How can problems of knowing and remembering be helped in Alzheimer’s disease?
June 21, 2011
Hosted by Dr. Gordon Atherley
Nicole Scheidl is founder of Fit Minds Cognitive Health Products. Laura Bramly is the author of the book, Life Scenes. They explain how they came to be involved in work with Alzheimer’s disease. They discuss therapies for helping with problems of knowing and remembering for persons with the disease. They explain the particular ways in which therapies can help family caregivers and their family members with the serious problems of knowing and remembering that occur with the disease. They highlight the role of family caregivers. They explain how the therapies help family caregivers as well as the persons with the disease they are caring for. Acknowledging that people are living longer and longer so more and more people are likely to develop the disease, and that healthcare planners are planning for more and more for caring at home, they say what more needs to be done to provide more of the benefits for family caregivers of the therapies they’ve described.
Family Caregivers Unite!
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Family caregivers are the people who provide care to partners, parents, children, brothers, sisters, cousins, friends, neighbors and even co-workers. They are the people who provide care when everyone else has gone home. They are the people who organize the functioning of the home for the person with special needs, and for the family as a whole. They are the coordinators of care, the managers of appointments, the preventers of loneliness, and the makers of decisions even to the point of Power of Attorney. And they are so often people who themselves are burdened with their own health challenges and who may be in only marginally better health than the persons to whom they are providing family caregiving.
Dr. Gordon Atherley
Dr Gordon Atherley holds the British equivalent of the Canadian PhD and MD degrees, and LLD, Honoris Causa, from Canada’s Simon Fraser University. His awards include Fellow of the Royal Society of Arts, UK. His medical specialties are occupational medicine and public health.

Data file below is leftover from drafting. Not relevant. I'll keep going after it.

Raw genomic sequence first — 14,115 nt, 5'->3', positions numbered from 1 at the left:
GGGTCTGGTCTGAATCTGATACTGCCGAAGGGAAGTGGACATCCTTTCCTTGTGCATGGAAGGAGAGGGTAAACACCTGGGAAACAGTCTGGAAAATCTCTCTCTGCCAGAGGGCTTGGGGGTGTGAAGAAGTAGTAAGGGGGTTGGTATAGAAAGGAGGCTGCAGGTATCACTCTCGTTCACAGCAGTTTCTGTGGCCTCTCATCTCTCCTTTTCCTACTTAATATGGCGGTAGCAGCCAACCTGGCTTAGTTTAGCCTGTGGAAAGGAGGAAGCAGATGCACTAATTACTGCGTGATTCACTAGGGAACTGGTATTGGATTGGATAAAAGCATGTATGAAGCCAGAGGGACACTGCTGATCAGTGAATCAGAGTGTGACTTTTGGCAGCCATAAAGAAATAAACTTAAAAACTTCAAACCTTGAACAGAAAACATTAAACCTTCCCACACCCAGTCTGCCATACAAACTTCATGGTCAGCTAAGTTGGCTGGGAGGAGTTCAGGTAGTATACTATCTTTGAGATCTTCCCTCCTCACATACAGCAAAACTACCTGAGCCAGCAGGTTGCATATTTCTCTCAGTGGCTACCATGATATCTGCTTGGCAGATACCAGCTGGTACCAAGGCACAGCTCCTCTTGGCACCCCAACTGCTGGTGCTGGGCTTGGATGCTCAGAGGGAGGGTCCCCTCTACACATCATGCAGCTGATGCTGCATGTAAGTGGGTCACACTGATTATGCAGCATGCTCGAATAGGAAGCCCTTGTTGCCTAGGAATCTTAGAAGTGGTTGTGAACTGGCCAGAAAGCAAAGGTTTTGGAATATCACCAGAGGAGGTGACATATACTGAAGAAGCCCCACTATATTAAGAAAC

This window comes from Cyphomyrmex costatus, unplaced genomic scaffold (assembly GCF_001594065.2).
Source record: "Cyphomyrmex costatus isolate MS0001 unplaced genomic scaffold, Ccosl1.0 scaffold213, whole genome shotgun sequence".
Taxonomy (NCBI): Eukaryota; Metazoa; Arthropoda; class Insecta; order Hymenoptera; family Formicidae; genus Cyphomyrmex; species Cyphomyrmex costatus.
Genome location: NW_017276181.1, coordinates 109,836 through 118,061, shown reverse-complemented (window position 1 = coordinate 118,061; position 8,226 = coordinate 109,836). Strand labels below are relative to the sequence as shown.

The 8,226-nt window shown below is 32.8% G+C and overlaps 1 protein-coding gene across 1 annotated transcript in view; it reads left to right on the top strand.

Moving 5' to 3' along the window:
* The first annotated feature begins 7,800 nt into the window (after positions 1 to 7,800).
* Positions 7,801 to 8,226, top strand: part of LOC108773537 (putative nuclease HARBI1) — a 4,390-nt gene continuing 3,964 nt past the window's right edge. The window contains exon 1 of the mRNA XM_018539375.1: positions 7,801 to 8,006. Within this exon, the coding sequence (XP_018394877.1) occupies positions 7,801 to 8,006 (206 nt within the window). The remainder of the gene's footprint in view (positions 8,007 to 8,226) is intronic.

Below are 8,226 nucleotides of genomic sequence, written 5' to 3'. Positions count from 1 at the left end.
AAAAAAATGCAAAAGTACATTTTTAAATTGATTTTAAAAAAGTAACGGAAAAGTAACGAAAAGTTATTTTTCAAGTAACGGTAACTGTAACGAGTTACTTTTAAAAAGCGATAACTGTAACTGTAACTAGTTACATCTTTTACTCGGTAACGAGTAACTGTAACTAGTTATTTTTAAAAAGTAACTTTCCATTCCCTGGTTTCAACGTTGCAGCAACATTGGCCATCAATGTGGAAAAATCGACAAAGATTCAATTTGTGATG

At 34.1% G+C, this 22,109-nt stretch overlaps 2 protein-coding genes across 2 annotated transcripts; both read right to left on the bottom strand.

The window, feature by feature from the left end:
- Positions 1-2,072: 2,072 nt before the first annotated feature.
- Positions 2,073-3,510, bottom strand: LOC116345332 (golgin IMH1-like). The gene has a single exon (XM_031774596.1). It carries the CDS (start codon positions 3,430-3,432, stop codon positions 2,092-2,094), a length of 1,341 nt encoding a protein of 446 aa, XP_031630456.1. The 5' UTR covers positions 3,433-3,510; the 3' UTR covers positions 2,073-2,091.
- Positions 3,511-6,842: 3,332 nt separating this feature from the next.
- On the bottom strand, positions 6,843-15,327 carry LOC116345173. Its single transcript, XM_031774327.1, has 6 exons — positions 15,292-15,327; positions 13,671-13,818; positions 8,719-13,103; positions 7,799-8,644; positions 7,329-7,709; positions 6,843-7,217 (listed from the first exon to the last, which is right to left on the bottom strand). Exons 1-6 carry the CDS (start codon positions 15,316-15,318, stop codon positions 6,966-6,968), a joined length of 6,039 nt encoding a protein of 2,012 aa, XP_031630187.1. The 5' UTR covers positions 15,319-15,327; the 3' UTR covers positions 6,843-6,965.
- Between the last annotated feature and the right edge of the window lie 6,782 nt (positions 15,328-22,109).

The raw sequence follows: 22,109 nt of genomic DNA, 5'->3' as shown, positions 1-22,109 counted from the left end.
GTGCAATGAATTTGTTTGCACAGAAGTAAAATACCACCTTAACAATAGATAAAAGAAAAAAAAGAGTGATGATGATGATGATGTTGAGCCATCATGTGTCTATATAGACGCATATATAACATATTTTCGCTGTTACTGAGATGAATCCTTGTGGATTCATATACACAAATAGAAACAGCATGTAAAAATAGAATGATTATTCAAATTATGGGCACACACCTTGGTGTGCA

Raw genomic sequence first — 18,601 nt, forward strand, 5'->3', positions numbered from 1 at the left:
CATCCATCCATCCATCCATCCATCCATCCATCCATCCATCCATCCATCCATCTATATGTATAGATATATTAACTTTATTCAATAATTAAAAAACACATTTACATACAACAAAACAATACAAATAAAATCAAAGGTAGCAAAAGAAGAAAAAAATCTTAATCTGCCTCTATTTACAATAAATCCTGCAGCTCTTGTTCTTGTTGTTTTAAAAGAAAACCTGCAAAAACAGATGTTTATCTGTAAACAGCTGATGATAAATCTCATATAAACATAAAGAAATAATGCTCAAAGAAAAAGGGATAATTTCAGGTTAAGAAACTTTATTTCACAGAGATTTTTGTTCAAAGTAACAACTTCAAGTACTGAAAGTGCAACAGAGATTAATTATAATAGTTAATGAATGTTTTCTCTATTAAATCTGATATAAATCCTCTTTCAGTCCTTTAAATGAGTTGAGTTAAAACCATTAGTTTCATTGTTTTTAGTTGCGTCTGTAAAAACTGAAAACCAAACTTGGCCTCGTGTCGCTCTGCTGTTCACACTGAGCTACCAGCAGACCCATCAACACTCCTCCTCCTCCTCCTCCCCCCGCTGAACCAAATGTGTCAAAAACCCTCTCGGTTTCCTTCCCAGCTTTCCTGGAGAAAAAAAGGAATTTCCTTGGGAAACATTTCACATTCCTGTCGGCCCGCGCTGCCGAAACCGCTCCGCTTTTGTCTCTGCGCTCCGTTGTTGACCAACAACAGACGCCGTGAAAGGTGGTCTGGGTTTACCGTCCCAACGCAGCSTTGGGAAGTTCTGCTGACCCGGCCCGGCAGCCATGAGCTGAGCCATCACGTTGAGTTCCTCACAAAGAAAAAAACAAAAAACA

As first President and Chief Executive Officer of the Canadian Centre for Occupational Health and Safety, the Canadian equivalent of the US National Institute of Occupational Safety and Health, he led the creation of Canada’s electronic information service in occupational health and safety, now used in more than 40 countries.
In academia, he held senior, tenured, full-time positions, including departmental chair, in university faculties of physics, engineering, and medicine. He is the author of a textbook and numerous articles and publications.
Since retiring from medical practice, he’s built up Greyhead Associates, which critically researches the safety, effectiveness and fairness of health services for persons with special needs.
Through Virtual Care International, a company of which he’s President, he’s involved in providing sensible technology to family caregivers to help them with their responsibilities, workloads, and concerns.
Now an activist, he urges family caregivers to unite because, more and more, it’s not just their families who depend on them, it’s also the healthcare system as a whole, as it struggles to meet more and more needs of more and more people.